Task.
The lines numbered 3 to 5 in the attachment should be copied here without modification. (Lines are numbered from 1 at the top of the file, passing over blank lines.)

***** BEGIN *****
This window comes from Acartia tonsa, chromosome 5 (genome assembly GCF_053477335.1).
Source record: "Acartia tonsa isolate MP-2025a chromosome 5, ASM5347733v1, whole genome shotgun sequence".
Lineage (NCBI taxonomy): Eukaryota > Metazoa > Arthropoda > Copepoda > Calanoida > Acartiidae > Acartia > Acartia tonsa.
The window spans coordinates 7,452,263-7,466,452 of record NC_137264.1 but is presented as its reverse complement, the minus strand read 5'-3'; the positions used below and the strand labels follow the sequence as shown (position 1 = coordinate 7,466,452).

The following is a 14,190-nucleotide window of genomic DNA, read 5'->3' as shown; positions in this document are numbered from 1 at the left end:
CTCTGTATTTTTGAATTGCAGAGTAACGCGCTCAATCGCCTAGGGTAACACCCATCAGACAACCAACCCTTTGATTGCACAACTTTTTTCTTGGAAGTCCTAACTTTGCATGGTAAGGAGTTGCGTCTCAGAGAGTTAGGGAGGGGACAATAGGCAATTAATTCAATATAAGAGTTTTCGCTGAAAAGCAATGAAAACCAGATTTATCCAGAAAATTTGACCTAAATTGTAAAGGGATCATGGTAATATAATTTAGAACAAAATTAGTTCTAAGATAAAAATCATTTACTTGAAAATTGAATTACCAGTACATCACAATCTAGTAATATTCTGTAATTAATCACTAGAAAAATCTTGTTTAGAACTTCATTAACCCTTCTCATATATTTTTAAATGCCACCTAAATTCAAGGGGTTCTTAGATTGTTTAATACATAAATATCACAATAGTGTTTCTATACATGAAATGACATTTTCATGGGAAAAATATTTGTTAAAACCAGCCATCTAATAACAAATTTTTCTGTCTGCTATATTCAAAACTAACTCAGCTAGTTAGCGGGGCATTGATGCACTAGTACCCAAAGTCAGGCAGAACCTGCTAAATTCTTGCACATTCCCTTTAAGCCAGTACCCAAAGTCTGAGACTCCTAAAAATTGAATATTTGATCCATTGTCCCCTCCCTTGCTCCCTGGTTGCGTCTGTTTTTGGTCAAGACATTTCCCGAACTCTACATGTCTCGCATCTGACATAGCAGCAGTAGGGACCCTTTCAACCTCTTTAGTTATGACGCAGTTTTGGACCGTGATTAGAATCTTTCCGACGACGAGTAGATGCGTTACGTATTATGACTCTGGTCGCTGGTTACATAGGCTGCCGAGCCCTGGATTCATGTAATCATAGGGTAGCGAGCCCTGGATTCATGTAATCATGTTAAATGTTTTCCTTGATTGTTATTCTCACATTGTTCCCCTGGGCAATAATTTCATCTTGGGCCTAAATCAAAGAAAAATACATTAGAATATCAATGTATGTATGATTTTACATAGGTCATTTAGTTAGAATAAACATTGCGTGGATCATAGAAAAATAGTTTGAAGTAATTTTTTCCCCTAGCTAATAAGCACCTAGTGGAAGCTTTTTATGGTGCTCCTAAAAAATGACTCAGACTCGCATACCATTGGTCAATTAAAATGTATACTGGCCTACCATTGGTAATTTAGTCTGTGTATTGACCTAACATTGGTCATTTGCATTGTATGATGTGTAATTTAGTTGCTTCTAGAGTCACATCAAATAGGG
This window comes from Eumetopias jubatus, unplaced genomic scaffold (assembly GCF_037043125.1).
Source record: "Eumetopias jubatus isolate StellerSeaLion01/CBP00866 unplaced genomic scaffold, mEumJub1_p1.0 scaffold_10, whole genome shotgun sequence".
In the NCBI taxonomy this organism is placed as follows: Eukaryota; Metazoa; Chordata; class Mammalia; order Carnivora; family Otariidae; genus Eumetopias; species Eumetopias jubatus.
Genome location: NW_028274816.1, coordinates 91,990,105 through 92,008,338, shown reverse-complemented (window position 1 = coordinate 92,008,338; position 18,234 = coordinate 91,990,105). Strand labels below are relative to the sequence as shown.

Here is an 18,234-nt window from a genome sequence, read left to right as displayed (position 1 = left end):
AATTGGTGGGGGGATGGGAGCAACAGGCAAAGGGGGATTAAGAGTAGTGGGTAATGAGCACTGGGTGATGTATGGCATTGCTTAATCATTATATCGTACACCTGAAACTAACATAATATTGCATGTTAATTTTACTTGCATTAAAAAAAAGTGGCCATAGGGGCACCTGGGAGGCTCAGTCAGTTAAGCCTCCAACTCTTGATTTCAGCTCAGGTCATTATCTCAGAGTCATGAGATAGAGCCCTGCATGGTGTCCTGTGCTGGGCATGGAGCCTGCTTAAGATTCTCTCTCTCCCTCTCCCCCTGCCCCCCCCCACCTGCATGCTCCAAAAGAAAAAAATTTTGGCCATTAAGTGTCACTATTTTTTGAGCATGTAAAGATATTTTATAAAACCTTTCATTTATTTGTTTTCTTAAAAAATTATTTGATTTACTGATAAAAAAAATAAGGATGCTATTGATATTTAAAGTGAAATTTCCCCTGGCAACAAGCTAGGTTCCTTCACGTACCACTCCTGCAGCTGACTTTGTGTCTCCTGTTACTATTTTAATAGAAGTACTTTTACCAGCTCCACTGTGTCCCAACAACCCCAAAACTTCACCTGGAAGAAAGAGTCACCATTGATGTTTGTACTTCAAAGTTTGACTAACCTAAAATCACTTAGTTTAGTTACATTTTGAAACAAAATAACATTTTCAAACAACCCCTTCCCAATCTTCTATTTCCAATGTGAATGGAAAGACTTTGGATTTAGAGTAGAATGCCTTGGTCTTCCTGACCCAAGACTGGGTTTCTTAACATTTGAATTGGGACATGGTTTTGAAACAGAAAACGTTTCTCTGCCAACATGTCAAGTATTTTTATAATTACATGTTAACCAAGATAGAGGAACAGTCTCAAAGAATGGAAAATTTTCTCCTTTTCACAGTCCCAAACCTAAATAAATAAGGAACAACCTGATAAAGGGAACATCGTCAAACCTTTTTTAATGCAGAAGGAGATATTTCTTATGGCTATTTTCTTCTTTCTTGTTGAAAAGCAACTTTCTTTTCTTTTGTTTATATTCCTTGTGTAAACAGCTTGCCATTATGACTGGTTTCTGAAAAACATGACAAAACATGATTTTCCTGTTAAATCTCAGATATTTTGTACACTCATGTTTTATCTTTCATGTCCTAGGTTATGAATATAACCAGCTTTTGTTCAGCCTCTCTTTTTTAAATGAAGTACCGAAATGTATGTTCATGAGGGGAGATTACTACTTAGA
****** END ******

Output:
Lineage (NCBI taxonomy): Eukaryota > Metazoa > Arthropoda > Copepoda > Calanoida > Acartiidae > Acartia > Acartia tonsa.
The window spans coordinates 7,452,263-7,466,452 of record NC_137264.1 but is presented as its reverse complement, the minus strand read 5'-3'; the positions used below and the strand labels follow the sequence as shown (position 1 = coordinate 7,466,452).

The following is a 14,190-nucleotide window of genomic DNA, read 5'->3' as shown; positions in this document are numbered from 1 at the left end: